BREAKING: Volkswagen Group of America CEO Michael Horn Resigns

Steph Willems
by Steph Willems

Volkswagen’s American operation is looking for a new leader.

Michael Horn, president and CEO of Volkswagen Group of America, stepped down effective immediately on March 9.

The company stated that Horn departed in mutual agreement with the company, and will be pursuing other opportunities.

Horn’s duties will be taken over on an interim basis by Hinrich J. Woebcken, who was chosen in January to head Volkswagen’s North American Region and serves as chairman of Volkswagen Group of America.

Horn joined Volkswagen AG in 1990 and had headed their U.S. operations since January, 2014. Previously, he served as head of sales for Europe.

In a statement, the company thanked Horn for his contributions to Volkswagen:

“I want personally to say ‘thank you’ to Michael Horn for the great work he has done for the brand and with the dealers in the United States,” said Herbert Diess, CEO of Volkswagen brand. “During his time in the U.S., Michael Horn built up a strong relationship with our national dealer body and showed exemplary leadership during difficult times for the brand,” he added.

In October, Horn testified before a congressional committee investigating Volkswagen’s diesel emissions scandal. It was there he announced the company would be withdrawing its application for emissions certification for 2016 models powered by 2.0-liter diesel engines.

Volkswagen has yet to reveal a plan to fix the millions of diesel models that left the Volkswagen factory with a built-in “defeat device” designed fool emissions regulators.

In his testimony before Congress, Horn stated that older affected models — possibly numbering more than 300,000 in the U.S. — would not easily be fixed, and would require extensive hardware revisions to bring them into compliance. Without the modifications, the vehicles would suffer from lowered performance and fuel mileage.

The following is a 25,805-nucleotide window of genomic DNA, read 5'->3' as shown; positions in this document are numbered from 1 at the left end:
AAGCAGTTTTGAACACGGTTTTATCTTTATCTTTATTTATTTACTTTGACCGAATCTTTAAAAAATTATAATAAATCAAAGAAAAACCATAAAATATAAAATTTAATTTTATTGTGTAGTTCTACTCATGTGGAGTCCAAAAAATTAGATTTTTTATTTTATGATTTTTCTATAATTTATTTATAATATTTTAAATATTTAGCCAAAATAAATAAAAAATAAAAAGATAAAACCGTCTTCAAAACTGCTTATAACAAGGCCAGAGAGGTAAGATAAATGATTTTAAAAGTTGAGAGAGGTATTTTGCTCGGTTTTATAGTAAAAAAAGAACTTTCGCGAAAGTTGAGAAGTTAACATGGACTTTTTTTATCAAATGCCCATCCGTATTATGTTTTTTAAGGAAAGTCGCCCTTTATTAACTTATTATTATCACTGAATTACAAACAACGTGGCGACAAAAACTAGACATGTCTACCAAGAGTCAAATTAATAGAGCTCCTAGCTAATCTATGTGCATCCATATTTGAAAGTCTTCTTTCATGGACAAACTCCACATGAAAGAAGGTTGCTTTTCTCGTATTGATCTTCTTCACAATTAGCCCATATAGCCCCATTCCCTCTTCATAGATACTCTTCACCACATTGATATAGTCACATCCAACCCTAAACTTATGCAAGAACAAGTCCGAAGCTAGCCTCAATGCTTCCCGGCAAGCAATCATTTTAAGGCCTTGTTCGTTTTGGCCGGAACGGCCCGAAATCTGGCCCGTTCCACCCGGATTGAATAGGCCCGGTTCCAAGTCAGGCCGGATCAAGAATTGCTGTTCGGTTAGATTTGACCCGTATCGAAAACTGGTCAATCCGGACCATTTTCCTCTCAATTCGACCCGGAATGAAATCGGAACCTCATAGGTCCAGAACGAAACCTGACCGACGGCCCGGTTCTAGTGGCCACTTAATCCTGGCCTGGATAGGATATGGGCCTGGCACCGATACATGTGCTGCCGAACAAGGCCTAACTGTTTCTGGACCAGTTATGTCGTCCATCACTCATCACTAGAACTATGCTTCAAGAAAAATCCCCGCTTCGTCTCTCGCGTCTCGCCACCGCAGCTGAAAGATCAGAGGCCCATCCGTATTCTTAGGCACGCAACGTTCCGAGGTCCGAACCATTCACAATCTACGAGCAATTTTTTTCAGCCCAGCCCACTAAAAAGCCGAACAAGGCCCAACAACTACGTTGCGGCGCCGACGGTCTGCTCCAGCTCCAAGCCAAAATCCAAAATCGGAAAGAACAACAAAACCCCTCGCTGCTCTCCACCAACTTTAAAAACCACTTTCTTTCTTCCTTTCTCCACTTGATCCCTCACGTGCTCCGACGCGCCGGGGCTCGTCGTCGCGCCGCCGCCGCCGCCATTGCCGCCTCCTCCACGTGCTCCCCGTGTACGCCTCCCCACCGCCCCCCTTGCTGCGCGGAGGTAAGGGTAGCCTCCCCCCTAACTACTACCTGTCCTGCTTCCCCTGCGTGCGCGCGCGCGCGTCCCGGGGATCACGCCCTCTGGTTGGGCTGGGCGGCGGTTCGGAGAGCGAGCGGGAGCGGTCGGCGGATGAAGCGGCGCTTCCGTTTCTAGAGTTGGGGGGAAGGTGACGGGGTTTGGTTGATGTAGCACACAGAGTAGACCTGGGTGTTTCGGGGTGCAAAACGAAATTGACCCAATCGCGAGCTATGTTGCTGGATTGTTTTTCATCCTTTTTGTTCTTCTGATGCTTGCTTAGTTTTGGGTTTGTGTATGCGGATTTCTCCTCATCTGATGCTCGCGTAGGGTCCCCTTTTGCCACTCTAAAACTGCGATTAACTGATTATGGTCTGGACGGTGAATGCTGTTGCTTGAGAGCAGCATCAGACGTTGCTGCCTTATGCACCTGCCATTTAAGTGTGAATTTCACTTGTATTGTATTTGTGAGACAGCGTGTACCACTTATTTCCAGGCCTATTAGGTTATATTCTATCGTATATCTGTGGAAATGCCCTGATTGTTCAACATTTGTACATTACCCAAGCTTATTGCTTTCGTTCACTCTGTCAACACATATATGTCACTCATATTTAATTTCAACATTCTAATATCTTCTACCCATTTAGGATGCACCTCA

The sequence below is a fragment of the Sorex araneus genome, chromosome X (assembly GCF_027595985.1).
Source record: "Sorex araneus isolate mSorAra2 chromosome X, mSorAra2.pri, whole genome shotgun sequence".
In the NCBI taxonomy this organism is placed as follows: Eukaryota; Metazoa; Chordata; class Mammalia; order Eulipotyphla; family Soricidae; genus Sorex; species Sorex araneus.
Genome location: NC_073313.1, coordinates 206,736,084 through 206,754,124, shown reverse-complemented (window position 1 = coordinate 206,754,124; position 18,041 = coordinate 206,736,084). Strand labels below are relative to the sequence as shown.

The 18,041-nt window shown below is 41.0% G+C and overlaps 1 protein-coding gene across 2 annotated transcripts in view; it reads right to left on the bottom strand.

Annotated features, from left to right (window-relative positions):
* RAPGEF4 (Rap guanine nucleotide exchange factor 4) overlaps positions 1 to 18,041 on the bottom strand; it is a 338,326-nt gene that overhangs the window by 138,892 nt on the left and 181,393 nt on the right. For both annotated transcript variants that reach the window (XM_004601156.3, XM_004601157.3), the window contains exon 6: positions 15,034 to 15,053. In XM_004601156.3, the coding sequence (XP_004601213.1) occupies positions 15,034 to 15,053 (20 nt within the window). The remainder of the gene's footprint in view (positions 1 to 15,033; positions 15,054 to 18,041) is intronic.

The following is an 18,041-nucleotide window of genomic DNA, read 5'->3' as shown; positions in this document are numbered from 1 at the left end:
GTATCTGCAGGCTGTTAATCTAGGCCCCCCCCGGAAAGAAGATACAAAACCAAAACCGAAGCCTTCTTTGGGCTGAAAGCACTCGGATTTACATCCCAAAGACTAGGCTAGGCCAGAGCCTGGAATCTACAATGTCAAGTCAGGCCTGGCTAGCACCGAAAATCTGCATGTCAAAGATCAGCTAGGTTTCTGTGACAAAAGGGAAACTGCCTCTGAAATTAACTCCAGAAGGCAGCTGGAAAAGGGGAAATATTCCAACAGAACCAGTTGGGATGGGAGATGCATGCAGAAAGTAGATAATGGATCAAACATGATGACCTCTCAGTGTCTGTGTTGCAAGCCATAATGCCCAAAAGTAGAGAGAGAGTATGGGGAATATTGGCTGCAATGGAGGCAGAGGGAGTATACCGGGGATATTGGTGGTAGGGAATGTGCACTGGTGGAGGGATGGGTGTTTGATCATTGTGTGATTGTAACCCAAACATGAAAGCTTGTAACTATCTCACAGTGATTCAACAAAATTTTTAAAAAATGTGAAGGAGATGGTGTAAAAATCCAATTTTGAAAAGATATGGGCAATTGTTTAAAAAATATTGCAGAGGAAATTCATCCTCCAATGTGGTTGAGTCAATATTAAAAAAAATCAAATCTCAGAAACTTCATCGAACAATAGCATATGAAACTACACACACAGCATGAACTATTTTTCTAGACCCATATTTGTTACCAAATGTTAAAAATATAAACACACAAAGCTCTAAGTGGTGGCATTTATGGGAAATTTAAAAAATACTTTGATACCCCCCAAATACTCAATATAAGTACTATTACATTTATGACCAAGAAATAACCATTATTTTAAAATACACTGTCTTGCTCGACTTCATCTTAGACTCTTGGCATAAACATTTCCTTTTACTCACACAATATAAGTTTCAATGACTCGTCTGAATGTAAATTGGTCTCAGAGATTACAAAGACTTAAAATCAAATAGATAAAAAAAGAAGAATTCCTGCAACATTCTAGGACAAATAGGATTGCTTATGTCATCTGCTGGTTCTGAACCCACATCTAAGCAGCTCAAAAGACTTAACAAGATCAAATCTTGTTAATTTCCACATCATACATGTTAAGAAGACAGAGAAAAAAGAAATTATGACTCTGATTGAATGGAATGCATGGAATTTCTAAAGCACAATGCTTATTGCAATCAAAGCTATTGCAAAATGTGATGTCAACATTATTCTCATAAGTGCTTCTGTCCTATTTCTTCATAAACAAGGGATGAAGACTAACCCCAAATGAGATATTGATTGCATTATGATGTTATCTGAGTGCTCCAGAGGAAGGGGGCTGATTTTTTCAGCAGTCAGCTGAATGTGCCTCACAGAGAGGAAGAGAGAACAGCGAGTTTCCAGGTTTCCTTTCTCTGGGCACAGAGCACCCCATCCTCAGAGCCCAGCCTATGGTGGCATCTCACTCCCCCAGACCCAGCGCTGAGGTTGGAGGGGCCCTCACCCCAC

Speculation continues to this day as to whether Volkswagen will buy back those older vehicles, rather than spend money on their repair.

Steph Willems
Steph Willems

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  • Corey Lewis Corey Lewis on Mar 10, 2016

    That photo reminded me of the color scheme at an electronics store (defunct) I used to go into as a kid in a mall (defunct), and play with the PCs they had on display whilst my mom shopped at Bigg's (defunct). I had to look up the name because it's been so long. CompUSA!

  • FreedMike FreedMike on Mar 10, 2016

    What a s**t show.

    • See 5 previous
    • Corey Lewis Corey Lewis on Mar 10, 2016

      @FreedMike Wow, $3.8B of fraud, after he used the company as his own private loan source for his other businesses.

  • Lorenzo All the efforts made over decades to reduce/eliminate NVH in ICE cars, and now they're putting noise and vibration into electric cars. It reminds me of efforts to make veggie burgers taste like meat. Vegetarians don't want the taste of meat, and meat eaters will want meat, not veggie burgers.
  • Jalop1991 A true golf cart.Sure, it's a penalty box inside. But you're not in it for more than a few minutes at a time during commutes and in between charging stops.Ergo, it's the cart.
  • Zipper69 I'm sure it will sell just fine at all trim levels.I'd only note that IMHO the dashboard is a bit of a busy mess.
  • MaintenanceCosts Why do you have to accept two fewer cylinders in your gas engine to get an electric motor? (This question also applies to the CX-90.)
  • Zipper69 Do they have unique technology that might interest another manufacturer?